Slashdot is powered by your submissions, so send in your scoop


Forgot your password?

Comment: Re:Why the banks support a standard 2 factor syste (Score 1) 71

by golgotha007 (#48662989) Attached to: JP Morgan Breach Tied To Two-Factor Authentication Slip

I wouldn't call it a rigid standard by any means. I think of it more like common sense. I'm not accounting for those that are typically more paranoid than most.

Nothing about security is absolute; it's all about risk management. Sure the impacts are huge here, but what are the likelihoods? When protecting yourself (digitally or physically), everyone takes a reasonable approach and draws the line on what is acceptable to them. In this specific case, if your second factor is compromised, your first factor is still intact because it's different for each resource. If you use strong keys for your first factor, then you would have to be specifically targeted for both factors to be compromised. Unless you're someone really important, the likelihood of that happening is next to zero.

Comment: Re:Obvious solution ... (Score 1) 138

by golgotha007 (#47955805) Attached to: Star Wars Producers Want a 'DroneShield' To Prevent Leaks On Set

Typical drone ground stations w will use circular polarized, directional antennas for live video signal, however you won't have a CP directional on the drone (for obvious reasons) and will use omni directional instead (not very directional). This means that it's pretty easy to disrupt a 1.3, 2.4 and 5.8GHz signal (or even 900MHz) with simple, cheap hobby gear when you're closer to the drone than the operator.

For control (usually 433MHz or 2.4GHz), you won't be using directional antennas on either end-point. Therefore, it's pretty simple to disrupt that signal using cheap, hobby gear as well.

You're right about the GPS when using autopilot and waypoints, that's another story. GPS receivers on most drones can only be disrupted when there's a strong RF signal (or resulting harmonic) in the drone's near vicinity. I'm not sure what kind of gear you would need to blast a point in the sky with ~1500MHz to disrupt the GPS.

Comment: Re:Obvious solution ... (Score 1) 138

by golgotha007 (#47954715) Attached to: Star Wars Producers Want a 'DroneShield' To Prevent Leaks On Set

Commonly used GPS units on drones rely on GPS lock to function. These are also radio frequencies which can be overwhelmed in small areas. I know this because using an overpowered 1.2GHz transmitter on the drone will negatively effect GPS satellite lock. Knock the sat lock down to below 6 and you got yourself a lost drone.

Comment: Re:Obvious solution ... (Score 1) 138

by golgotha007 (#47954555) Attached to: Star Wars Producers Want a 'DroneShield' To Prevent Leaks On Set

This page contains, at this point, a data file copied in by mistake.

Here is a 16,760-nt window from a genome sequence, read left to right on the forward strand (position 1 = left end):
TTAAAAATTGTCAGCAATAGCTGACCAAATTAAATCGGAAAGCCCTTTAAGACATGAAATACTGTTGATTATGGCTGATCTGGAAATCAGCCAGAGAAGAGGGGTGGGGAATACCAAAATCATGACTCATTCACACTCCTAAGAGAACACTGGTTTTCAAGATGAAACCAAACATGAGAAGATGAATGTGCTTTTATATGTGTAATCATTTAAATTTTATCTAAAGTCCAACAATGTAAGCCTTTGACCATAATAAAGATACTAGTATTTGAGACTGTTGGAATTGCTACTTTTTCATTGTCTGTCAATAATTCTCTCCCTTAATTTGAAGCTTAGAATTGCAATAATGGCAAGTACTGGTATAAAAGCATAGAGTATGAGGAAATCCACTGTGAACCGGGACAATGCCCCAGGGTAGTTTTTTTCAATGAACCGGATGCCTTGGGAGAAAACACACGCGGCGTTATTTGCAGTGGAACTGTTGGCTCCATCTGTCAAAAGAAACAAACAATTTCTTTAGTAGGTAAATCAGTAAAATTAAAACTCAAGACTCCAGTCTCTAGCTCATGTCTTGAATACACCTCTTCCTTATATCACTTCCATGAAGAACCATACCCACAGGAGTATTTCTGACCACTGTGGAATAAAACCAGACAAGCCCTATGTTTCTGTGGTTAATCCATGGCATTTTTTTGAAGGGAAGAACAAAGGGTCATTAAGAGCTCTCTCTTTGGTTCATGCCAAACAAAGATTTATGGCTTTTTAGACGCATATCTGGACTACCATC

You can detect the drones by monitoring commonly used radio frequencies, like 433MHz, 900MHz, 1.3GHz, 2.4GHz and 5.8GHz. It's not hard to flood those frequencies with plenty of noise to disrupt control as well as video stream. I would guess these drones are not flying LOS, therefore disrupting video and telemetry would make it very difficult for a drone operator to effectively maneuver, make any interesting video, and even return the drone back to safety.

They probably don't want drones simply because people will start taking drone footage to leak the activities happening on the ground.

Comment: Doesn't intent matter? (Score 1) 200

by golgotha007 (#47709521) Attached to: Phoenix Introduces Draft Ordinance To Criminalize Certain Drone Uses

Shouldn't the right and wrong with regard to viewing people in their private yards be all about intent? For example, if someone puts a stepladder against my fence for the purposes of observing myself in my backyard, then that person has the express intention of viewing me in a "private" area. This is what the Peeping Tom law is all about.
Now, just because a drone flies over my neighborhood with a camera doesn't mean there was any intent to violate my reasonable expectation of privacy, unless the drone operator is flying over my property to purposefully observe/film me in my yard. It's also important to consider altitude; is a camera flying drone flying at 100 feet over your yard ok? 200 feet? 2000 feet? Where do you draw the line before sounding ridiculous?
I have light aircraft flying over my home and yard every day at atltitudes of less than 300 feet (and I'm not near an airport). I don't know what their intentions are, but I do know that privately operated drones must strongly account for weight. You won't find serious photo gear with telephoto lenses on a private drone, whereas you can load many pounds of camera gear on light aircraft or helicopters.
Look, if a drone flies over my yard at 100 feet or more and keeps moving, I just don't care. If it hovers for no apparent reason, then I'll investigate. Drafting legislature that is so broad as to say that any drone flying with a camera over any private yard is breaking the law is just plain stupid.

It's time to boot, do your boot ROMs know where your disk controllers are?